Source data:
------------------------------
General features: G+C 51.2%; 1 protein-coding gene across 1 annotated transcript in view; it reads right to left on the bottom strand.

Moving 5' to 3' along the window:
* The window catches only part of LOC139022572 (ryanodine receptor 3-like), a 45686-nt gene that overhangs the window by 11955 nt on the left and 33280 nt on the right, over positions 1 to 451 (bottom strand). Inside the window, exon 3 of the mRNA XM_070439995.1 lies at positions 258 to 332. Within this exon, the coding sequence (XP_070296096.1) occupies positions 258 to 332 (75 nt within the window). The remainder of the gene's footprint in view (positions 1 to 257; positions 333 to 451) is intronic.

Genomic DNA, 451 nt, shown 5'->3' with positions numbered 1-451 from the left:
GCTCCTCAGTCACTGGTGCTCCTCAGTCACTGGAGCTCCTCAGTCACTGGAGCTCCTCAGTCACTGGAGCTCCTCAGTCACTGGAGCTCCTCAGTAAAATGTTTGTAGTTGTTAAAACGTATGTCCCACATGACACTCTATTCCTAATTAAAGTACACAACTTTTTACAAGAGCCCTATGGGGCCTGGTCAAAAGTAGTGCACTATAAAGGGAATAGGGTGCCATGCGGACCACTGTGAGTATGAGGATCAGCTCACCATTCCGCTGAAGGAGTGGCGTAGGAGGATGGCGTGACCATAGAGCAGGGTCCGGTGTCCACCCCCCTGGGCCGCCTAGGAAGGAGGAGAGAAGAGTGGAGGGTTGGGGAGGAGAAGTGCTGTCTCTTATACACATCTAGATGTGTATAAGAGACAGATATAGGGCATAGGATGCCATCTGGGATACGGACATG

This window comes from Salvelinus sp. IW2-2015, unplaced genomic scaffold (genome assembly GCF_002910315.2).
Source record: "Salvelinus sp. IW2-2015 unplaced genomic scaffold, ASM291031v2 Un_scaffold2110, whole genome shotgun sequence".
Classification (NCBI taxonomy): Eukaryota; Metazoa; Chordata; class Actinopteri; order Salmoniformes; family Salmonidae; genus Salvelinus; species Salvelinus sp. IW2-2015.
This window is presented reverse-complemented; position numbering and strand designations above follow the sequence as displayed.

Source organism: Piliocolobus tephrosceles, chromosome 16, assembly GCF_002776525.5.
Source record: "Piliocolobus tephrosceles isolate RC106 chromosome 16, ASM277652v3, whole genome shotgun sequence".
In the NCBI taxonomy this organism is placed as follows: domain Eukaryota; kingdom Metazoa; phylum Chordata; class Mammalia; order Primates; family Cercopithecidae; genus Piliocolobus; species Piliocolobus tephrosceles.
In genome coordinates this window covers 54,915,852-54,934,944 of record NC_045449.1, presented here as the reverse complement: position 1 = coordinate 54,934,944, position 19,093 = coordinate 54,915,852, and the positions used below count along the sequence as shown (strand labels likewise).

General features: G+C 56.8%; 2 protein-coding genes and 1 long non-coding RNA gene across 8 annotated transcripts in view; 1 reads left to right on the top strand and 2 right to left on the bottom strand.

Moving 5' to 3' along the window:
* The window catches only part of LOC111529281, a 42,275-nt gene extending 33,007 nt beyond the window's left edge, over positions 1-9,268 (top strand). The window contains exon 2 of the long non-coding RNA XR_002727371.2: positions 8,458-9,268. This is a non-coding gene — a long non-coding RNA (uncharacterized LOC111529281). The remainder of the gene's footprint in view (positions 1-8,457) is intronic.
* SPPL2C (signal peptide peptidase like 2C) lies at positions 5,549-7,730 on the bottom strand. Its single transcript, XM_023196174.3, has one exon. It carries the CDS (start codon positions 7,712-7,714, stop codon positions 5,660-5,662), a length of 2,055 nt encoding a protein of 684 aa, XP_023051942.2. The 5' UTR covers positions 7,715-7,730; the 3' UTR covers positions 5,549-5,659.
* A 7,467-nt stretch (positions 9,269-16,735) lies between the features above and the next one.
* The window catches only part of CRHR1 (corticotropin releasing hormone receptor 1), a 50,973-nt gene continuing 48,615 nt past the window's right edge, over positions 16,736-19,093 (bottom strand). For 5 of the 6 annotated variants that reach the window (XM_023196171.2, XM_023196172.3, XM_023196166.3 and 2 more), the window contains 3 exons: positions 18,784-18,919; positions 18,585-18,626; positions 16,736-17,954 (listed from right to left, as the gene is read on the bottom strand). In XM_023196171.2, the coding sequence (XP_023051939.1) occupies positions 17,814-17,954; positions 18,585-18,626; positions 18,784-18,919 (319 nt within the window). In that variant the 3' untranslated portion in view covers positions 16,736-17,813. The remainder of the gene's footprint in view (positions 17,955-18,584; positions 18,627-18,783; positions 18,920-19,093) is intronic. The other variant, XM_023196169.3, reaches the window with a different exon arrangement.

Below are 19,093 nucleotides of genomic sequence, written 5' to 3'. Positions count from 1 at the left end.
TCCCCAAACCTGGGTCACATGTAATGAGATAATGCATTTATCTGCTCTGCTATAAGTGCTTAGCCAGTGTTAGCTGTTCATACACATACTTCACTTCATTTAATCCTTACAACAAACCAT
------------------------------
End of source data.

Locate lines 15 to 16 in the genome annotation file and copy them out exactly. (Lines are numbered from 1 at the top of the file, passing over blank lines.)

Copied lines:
Moving 5' to 3' along the window:
* The window catches only part of LOC111529281, a 42,275-nt gene extending 33,007 nt beyond the window's left edge, over positions 1-9,268 (top strand). The window contains exon 2 of the long non-coding RNA XR_002727371.2: positions 8,458-9,268. This is a non-coding gene — a long non-coding RNA (uncharacterized LOC111529281). The remainder of the gene's footprint in view (positions 1-8,457) is intronic.